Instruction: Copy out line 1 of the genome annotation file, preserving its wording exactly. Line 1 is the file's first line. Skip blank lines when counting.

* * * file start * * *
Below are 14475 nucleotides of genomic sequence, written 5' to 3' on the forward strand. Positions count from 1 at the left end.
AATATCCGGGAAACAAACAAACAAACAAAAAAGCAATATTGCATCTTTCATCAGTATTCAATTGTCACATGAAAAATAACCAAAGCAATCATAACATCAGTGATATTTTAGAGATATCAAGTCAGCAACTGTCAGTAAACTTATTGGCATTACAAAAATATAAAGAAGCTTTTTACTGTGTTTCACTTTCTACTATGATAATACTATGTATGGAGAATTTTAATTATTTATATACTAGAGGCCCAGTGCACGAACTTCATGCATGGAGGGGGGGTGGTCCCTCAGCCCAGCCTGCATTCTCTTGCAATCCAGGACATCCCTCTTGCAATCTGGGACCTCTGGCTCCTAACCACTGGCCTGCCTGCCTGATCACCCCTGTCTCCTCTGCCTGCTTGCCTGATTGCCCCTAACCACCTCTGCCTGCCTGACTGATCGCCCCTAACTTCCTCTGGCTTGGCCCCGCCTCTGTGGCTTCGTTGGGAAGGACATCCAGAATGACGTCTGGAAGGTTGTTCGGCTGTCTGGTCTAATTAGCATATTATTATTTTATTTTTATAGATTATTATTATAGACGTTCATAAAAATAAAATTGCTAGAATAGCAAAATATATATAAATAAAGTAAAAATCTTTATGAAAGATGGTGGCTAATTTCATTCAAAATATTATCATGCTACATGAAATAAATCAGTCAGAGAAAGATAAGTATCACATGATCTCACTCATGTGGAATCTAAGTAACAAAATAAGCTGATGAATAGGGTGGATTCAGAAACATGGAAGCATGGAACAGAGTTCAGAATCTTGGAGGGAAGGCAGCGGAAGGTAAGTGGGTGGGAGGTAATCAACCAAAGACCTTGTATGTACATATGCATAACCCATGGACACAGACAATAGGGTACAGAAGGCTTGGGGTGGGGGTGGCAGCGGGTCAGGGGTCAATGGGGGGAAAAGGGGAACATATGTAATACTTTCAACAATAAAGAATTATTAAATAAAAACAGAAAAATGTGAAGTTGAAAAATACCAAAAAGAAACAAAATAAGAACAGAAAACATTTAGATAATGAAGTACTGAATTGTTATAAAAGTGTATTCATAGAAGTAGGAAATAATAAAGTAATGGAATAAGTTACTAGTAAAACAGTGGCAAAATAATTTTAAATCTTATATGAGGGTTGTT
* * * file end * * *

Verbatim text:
Below are 14475 nucleotides of genomic sequence, written 5' to 3' on the forward strand. Positions count from 1 at the left end.